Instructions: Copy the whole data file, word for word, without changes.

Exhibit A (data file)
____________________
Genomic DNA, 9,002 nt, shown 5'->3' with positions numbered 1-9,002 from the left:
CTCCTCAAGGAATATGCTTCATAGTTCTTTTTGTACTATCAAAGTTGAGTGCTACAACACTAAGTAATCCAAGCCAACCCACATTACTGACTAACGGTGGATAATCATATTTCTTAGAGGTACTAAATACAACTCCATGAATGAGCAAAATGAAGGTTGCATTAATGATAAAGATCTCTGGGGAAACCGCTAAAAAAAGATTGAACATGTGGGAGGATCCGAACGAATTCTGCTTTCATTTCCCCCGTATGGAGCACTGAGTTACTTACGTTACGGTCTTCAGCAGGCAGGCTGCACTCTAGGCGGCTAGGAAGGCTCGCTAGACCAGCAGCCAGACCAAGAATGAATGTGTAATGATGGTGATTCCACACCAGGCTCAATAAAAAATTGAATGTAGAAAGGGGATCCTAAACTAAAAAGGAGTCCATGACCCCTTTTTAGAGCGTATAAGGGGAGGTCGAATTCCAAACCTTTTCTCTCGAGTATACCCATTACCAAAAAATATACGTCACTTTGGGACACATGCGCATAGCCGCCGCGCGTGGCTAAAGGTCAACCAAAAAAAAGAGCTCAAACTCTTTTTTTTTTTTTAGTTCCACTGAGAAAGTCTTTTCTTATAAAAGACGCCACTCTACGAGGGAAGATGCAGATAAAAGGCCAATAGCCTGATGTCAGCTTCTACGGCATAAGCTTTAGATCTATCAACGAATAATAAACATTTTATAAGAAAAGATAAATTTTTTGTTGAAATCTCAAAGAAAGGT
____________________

Genomic DNA, 9,002 nt, shown 5'->3' with positions numbered 1-9,002 from the left:
CTCCTCAAGGAATATGCTTCATAGTTCTTTTTGTACTATCAAAGTTGAGTGCTACAACACTAAGTAATCCAAGCCAACCCACATTACTGACTAACGGTGGATAATCATATTTCTTAGAGGTACTAAATACAACTCCATGAATGAGCAAAATGAAGGTTGCATTAATGATAAAGATCTCTGGGGAAACCGCTAAAAAAAGATTGAACATGTGGGAGGATCCGAACGAATTCTGCTTTCATTTCCCCCGTATGGAGCACTGAGTTACTTACGTTACGGTCTTCAGCAGGCAGGCTGCACTCTAGGCGGCTAGGAAGGCTCGCTAGACCAGCAGCCAGACCAAGAATGAATGTGTAATGATGGTGATTCCACACCAGGCTCAATAAAAAATTGAATGTAGAAAGGGGATCCTAAACTAAAAAGGAGTCCATGACCCCTTTTTAGAGCGTATAAGGGGAGGTCGAATTCCAAACCTTTTCTCTCGAGTATACCCATTACCAAAAAATATACGTCACTTTGGGACACATGCGCATAGCCGCCGCGCGTGGCTAAAGGTCAACCAAAAAAAAGAGCTCAAACTCTTTTTTTTTTTTTAGTTCCACTGAGAAAGTCTTTTCTTATAAAAGACGCCACTCTACGAGGGAAGATGCAGATAAAAGGCCAATAGCCTGATGTCAGCTTCTACGGCATAAGCTTTAGATCTATCAACGAATAATAAACATTTTATAAGAAAAGATAAATTTTTTGTTGAAATCTCAAAGAAAGGT